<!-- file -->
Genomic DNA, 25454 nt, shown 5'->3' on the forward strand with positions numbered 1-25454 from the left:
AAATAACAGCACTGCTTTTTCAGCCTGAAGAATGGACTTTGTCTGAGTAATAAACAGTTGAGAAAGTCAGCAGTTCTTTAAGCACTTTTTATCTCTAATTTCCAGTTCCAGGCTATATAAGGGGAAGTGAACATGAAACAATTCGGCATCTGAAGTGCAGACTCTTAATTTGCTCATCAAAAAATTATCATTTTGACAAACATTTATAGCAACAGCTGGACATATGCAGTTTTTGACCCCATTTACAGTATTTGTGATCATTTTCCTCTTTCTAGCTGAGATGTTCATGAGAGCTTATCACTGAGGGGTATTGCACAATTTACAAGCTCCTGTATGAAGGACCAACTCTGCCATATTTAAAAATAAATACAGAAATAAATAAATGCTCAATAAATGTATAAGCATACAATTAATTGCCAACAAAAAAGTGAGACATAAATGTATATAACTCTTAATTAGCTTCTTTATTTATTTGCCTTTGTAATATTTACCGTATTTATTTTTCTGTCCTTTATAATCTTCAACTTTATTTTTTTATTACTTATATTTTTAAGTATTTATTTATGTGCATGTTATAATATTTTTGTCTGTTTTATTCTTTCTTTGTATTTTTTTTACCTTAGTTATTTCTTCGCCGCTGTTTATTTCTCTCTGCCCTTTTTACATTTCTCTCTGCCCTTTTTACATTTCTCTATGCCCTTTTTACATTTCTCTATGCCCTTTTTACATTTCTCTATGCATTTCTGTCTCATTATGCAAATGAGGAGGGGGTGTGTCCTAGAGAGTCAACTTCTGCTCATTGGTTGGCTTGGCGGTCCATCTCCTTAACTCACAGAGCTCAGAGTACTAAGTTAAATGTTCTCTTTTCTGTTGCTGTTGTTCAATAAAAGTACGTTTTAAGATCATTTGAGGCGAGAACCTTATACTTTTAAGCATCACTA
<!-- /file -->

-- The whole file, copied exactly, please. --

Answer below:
Genomic DNA, 25454 nt, shown 5'->3' on the forward strand with positions numbered 1-25454 from the left:
AAATAACAGCACTGCTTTTTCAGCCTGAAGAATGGACTTTGTCTGAGTAATAAACAGTTGAGAAAGTCAGCAGTTCTTTAAGCACTTTTTATCTCTAATTTCCAGTTCCAGGCTATATAAGGGGAAGTGAACATGAAACAATTCGGCATCTGAAGTGCAGACTCTTAATTTGCTCATCAAAAAATTATCATTTTGACAAACATTTATAGCAACAGCTGGACATATGCAGTTTTTGACCCCATTTACAGTATTTGTGATCATTTTCCTCTTTCTAGCTGAGATGTTCATGAGAGCTTATCACTGAGGGGTATTGCACAATTTACAAGCTCCTGTATGAAGGACCAACTCTGCCATATTTAAAAATAAATACAGAAATAAATAAATGCTCAATAAATGTATAAGCATACAATTAATTGCCAACAAAAAAGTGAGACATAAATGTATATAACTCTTAATTAGCTTCTTTATTTATTTGCCTTTGTAATATTTACCGTATTTATTTTTCTGTCCTTTATAATCTTCAACTTTATTTTTTTATTACTTATATTTTTAAGTATTTATTTATGTGCATGTTATAATATTTTTGTCTGTTTTATTCTTTCTTTGTATTTTTTTTACCTTAGTTATTTCTTCGCCGCTGTTTATTTCTCTCTGCCCTTTTTACATTTCTCTCTGCCCTTTTTACATTTCTCTATGCCCTTTTTACATTTCTCTATGCCCTTTTTACATTTCTCTATGCATTTCTGTCTCATTATGCAAATGAGGAGGGGGTGTGTCCTAGAGAGTCAACTTCTGCTCATTGGTTGGCTTGGCGGTCCATCTCCTTAACTCACAGAGCTCAGAGTACTAAGTTAAATGTTCTCTTTTCTGTTGCTGTTGTTCAATAAAAGTACGTTTTAAGATCATTTGAGGCGAGAACCTTATACTTTTAAGCATCACTA